Landmark Trees

Sycamore at Rancho Higuera_2
Connecting Fremont's Past & Future
Fremont is home to many Landmark trees that decorate the city with heritage. Their locations often coincide with historical farms, ranches, nurseries, orchards and wineries that were once owned by early pioneer families such as Shinn, Rock, Stanford, Chadbourne, Vallejo, and Patterson.

The City of Fremont places great value in promoting and protecting its historical or landmark trees so that the link between our past and our future remains unbroken. 

Old Landmark Tree Publication Cover
Inside-Page-Old-Landmark_Publication

The First Publication


In the early 1970's, a group called the City Beautiful Committee gathered information and documented tree species and their locations. In 1973 the City of Fremont published this booklet.

 

The New Publication


This booklet, published in 2012, has  been updated to "retire" trees which have not stood the test of time, and to include new landmark trees. 

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Cover

Landmark-Tree-Publication-Cover

Sample Page

Landmark Publication Page Sample
Explore the Landmark Trees in your Neighborhood
Centerville tree thumbnail

Centerville


Includes many trees along Fremont Blvd. 
Central-2

Central


Includes Shinn Historical Park and Fremont Hub.
Irvington Landmark Palm Trees
Irvington
Includes palms from the old Gallego Winery.

Mission Tree Thumbnail
Mission San Jose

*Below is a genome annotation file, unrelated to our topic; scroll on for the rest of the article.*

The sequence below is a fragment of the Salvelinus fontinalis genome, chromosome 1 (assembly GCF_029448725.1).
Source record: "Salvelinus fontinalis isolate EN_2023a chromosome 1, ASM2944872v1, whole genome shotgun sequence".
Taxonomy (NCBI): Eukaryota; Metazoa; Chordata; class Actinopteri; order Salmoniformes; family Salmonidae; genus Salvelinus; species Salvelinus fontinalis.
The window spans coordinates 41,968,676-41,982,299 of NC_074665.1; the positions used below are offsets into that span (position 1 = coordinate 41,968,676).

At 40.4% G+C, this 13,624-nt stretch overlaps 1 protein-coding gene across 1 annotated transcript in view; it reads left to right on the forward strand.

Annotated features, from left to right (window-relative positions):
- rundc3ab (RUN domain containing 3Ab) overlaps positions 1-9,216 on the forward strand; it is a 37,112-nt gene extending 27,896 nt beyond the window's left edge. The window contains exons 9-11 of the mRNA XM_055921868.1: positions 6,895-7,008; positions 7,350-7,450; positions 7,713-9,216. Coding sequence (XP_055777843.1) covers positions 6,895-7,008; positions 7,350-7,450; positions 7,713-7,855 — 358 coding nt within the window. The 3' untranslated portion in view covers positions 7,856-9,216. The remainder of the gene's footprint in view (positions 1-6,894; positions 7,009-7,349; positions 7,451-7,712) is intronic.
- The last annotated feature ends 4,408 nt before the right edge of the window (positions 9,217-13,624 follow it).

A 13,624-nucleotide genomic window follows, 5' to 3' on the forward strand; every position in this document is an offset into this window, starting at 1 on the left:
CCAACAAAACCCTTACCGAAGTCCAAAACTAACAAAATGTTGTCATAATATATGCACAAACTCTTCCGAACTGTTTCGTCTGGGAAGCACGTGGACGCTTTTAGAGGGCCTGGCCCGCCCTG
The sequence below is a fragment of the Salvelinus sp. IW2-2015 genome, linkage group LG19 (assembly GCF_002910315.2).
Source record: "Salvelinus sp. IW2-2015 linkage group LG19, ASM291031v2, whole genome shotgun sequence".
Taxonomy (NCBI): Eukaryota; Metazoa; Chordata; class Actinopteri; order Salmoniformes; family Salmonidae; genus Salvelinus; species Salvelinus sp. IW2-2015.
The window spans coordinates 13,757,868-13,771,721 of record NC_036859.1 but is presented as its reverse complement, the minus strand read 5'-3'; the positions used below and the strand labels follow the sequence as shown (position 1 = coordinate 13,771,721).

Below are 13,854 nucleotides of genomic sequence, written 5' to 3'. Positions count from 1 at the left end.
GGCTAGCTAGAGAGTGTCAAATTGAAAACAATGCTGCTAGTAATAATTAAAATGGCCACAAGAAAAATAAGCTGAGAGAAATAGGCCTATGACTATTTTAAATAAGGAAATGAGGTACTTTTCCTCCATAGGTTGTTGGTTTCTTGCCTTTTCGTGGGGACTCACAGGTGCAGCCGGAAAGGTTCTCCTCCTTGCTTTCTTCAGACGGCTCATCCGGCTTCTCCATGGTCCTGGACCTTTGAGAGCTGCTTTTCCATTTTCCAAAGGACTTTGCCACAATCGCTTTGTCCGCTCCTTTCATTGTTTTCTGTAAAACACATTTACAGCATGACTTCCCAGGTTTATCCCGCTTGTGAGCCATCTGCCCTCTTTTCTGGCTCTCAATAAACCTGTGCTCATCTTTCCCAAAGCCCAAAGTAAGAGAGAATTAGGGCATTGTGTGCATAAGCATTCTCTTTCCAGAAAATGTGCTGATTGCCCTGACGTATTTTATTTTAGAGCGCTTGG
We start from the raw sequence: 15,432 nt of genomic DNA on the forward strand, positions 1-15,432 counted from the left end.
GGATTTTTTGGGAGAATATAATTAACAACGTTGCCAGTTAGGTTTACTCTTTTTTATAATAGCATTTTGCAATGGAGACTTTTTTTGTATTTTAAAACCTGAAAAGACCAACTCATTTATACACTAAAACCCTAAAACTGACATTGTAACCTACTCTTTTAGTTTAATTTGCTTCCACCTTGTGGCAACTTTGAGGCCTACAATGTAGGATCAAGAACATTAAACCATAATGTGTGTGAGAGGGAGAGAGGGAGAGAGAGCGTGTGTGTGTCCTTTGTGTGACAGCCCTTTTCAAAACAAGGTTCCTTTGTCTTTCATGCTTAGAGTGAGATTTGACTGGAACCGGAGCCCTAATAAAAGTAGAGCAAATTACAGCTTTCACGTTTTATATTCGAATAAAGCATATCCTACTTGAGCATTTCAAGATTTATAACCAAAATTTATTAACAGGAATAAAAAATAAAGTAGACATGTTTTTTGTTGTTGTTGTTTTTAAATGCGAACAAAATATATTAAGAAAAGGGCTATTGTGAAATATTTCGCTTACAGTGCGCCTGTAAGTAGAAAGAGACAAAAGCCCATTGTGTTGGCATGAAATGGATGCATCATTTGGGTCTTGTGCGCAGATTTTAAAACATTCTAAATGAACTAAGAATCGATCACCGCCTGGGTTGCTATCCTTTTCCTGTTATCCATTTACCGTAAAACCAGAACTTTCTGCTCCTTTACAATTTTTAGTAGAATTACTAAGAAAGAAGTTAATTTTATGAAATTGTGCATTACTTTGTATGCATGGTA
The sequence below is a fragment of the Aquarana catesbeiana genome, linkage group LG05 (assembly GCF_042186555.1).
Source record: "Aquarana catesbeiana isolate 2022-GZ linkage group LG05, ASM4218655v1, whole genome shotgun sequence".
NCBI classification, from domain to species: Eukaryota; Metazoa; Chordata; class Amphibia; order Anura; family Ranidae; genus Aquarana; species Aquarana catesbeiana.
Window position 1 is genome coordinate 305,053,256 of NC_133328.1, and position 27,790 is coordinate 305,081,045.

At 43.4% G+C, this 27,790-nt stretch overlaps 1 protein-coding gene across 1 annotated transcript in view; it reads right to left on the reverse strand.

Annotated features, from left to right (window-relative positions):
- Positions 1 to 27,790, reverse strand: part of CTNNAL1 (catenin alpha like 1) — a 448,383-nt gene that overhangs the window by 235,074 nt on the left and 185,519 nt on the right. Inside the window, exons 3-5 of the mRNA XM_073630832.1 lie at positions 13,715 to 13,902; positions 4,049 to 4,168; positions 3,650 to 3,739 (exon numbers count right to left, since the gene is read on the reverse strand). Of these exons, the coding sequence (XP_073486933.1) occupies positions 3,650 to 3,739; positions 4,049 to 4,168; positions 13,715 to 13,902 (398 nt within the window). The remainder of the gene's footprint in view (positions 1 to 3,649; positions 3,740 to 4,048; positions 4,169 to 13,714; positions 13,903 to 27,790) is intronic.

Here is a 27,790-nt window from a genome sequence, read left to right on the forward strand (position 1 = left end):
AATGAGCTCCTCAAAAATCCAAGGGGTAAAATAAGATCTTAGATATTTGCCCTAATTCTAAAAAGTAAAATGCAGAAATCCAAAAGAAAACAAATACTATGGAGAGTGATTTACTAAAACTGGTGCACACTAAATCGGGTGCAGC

Includes many trees along Mission Boulevard and Sabercat Historic Park.
Niles Tree Thumbnail
Niles
Includes historic California Nursery.

North Fremont Thumbnail
North Fremont
Includes Ardenwood Historic Park.

South Fremont Landmark Tree Image
South Fremont
Includes majestic pines in the industrial district.
Warm-Springs Tree Thumbnail
Warm Springs
Includes the largest California Sycamore in Fremont and trees near Mission Peak trailhead.

Landmark Trees by Planning District

Whole Landmark Tree Inventory Map
Criteria for Landmark Status
When a tree receives Landmark status, it is under protection and preservation, and can only be removed by the approval of City Council.

The City Council considers any of the following characteristics for establishing new Landmark Trees:
  • Trees with trunk diameters over 4.5 feet when measured 4.5 feet from ground level,
  • Excellent structure or unique structural character
  • Excellent health
  • High aesthetic appeal
  • Good longevity
  • Historical importance